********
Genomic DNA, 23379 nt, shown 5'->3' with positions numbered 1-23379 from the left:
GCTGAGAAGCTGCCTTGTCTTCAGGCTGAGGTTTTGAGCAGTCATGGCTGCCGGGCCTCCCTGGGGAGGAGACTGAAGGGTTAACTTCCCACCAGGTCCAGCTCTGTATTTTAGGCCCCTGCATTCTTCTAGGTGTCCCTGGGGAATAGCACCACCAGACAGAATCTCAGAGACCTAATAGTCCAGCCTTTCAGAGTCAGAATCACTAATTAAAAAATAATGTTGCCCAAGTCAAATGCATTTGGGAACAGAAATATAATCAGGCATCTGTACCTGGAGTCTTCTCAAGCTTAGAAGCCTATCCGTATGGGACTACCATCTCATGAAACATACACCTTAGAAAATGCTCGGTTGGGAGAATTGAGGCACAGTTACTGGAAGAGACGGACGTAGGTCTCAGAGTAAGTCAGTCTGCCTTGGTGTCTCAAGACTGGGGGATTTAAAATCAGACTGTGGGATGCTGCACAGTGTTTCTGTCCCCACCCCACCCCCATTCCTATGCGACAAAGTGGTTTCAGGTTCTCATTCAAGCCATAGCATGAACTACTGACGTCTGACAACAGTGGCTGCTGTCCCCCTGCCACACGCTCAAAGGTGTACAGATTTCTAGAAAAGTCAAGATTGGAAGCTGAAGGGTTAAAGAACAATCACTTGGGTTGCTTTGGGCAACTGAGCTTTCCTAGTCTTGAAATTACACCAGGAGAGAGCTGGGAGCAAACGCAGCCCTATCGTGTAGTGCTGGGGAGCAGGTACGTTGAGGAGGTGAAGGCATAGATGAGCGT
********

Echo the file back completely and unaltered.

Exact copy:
Genomic DNA, 23379 nt, shown 5'->3' with positions numbered 1-23379 from the left:
GCTGAGAAGCTGCCTTGTCTTCAGGCTGAGGTTTTGAGCAGTCATGGCTGCCGGGCCTCCCTGGGGAGGAGACTGAAGGGTTAACTTCCCACCAGGTCCAGCTCTGTATTTTAGGCCCCTGCATTCTTCTAGGTGTCCCTGGGGAATAGCACCACCAGACAGAATCTCAGAGACCTAATAGTCCAGCCTTTCAGAGTCAGAATCACTAATTAAAAAATAATGTTGCCCAAGTCAAATGCATTTGGGAACAGAAATATAATCAGGCATCTGTACCTGGAGTCTTCTCAAGCTTAGAAGCCTATCCGTATGGGACTACCATCTCATGAAACATACACCTTAGAAAATGCTCGGTTGGGAGAATTGAGGCACAGTTACTGGAAGAGACGGACGTAGGTCTCAGAGTAAGTCAGTCTGCCTTGGTGTCTCAAGACTGGGGGATTTAAAATCAGACTGTGGGATGCTGCACAGTGTTTCTGTCCCCACCCCACCCCCATTCCTATGCGACAAAGTGGTTTCAGGTTCTCATTCAAGCCATAGCATGAACTACTGACGTCTGACAACAGTGGCTGCTGTCCCCCTGCCACACGCTCAAAGGTGTACAGATTTCTAGAAAAGTCAAGATTGGAAGCTGAAGGGTTAAAGAACAATCACTTGGGTTGCTTTGGGCAACTGAGCTTTCCTAGTCTTGAAATTACACCAGGAGAGAGCTGGGAGCAAACGCAGCCCTATCGTGTAGTGCTGGGGAGCAGGTACGTTGAGGAGGTGAAGGCATAGATGAGCGT